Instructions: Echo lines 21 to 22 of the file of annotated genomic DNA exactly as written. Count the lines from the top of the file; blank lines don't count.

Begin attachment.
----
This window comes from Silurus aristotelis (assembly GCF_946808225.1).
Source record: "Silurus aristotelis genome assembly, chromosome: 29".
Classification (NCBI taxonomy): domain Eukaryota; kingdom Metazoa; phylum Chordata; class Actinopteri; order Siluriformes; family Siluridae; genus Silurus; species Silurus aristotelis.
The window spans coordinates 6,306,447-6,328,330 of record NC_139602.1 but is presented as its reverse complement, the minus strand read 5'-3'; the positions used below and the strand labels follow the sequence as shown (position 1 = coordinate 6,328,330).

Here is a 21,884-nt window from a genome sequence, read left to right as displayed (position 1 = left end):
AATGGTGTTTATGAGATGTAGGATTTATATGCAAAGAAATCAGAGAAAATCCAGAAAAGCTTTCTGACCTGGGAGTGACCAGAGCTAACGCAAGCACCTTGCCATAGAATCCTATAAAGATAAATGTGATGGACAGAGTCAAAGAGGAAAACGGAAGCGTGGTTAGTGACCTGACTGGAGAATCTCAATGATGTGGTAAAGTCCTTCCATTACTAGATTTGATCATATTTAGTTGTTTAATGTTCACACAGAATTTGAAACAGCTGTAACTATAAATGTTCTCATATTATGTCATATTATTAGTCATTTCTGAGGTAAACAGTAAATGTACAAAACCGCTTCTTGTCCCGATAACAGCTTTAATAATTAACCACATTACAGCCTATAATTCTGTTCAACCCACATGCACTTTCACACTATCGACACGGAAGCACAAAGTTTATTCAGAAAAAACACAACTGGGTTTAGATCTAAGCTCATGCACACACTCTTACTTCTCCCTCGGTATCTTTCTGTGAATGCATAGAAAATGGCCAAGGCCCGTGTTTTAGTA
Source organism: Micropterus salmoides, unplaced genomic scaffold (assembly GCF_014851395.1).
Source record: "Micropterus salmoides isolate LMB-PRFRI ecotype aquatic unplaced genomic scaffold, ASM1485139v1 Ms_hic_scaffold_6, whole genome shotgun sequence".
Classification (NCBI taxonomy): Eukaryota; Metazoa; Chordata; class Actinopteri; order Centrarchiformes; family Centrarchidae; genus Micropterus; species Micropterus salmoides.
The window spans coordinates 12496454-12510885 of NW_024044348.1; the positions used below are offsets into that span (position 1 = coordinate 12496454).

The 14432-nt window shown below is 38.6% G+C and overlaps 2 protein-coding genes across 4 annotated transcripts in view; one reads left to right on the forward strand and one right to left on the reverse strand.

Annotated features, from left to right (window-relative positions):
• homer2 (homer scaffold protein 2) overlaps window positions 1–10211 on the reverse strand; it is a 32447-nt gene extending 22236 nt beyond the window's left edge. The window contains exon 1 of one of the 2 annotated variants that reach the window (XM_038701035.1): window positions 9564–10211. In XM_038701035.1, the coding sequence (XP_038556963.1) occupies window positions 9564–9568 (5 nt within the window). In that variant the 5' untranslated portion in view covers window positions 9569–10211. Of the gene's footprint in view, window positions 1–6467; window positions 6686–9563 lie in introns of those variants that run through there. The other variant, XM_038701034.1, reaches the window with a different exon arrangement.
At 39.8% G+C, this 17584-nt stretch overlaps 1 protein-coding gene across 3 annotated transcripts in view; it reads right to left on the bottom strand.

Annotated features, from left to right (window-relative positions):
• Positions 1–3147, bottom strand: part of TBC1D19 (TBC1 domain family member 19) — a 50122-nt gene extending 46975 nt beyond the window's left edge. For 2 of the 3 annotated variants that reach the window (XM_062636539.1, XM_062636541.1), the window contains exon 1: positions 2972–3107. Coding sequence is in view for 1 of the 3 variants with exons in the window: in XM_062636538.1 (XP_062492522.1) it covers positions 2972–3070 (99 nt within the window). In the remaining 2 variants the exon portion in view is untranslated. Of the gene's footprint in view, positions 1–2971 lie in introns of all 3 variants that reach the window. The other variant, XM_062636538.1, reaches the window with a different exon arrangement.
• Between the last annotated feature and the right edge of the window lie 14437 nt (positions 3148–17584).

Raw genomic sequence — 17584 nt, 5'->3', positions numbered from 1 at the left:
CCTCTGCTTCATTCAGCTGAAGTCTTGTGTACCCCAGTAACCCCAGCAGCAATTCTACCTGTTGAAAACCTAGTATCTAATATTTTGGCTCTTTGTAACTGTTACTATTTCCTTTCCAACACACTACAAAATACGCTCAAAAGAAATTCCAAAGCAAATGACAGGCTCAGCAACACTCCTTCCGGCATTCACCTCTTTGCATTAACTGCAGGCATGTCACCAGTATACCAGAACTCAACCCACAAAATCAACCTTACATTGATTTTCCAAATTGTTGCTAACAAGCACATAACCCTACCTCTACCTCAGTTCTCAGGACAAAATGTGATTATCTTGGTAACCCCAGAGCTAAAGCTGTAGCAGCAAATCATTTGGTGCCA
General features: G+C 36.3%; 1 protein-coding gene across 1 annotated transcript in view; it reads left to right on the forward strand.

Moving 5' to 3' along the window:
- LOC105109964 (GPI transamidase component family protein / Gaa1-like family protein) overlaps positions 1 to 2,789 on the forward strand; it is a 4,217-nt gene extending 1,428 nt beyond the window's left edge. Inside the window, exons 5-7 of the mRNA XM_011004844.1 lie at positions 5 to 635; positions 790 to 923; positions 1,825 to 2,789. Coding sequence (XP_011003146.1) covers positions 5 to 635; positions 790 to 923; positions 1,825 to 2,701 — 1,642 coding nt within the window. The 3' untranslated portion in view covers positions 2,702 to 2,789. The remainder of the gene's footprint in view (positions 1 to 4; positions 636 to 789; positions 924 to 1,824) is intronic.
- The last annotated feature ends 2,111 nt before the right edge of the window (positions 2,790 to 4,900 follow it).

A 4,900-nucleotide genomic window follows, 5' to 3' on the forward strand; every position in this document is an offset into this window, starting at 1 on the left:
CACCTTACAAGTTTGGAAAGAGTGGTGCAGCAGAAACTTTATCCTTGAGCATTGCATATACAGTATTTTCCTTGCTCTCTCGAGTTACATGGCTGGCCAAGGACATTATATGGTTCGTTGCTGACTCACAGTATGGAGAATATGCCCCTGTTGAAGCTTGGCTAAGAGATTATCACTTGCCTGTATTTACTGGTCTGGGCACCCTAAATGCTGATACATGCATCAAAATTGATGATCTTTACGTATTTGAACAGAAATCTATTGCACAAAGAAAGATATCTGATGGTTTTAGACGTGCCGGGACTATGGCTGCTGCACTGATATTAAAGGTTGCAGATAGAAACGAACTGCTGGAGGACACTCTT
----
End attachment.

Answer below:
Moving 5' to 3' along the window:
- LOC105109964 (GPI transamidase component family protein / Gaa1-like family protein) overlaps positions 1 to 2,789 on the forward strand; it is a 4,217-nt gene extending 1,428 nt beyond the window's left edge. Inside the window, exons 5-7 of the mRNA XM_011004844.1 lie at positions 5 to 635; positions 790 to 923; positions 1,825 to 2,789. Coding sequence (XP_011003146.1) covers positions 5 to 635; positions 790 to 923; positions 1,825 to 2,701 — 1,642 coding nt within the window. The 3' untranslated portion in view covers positions 2,702 to 2,789. The remainder of the gene's footprint in view (positions 1 to 4; positions 636 to 789; positions 924 to 1,824) is intronic.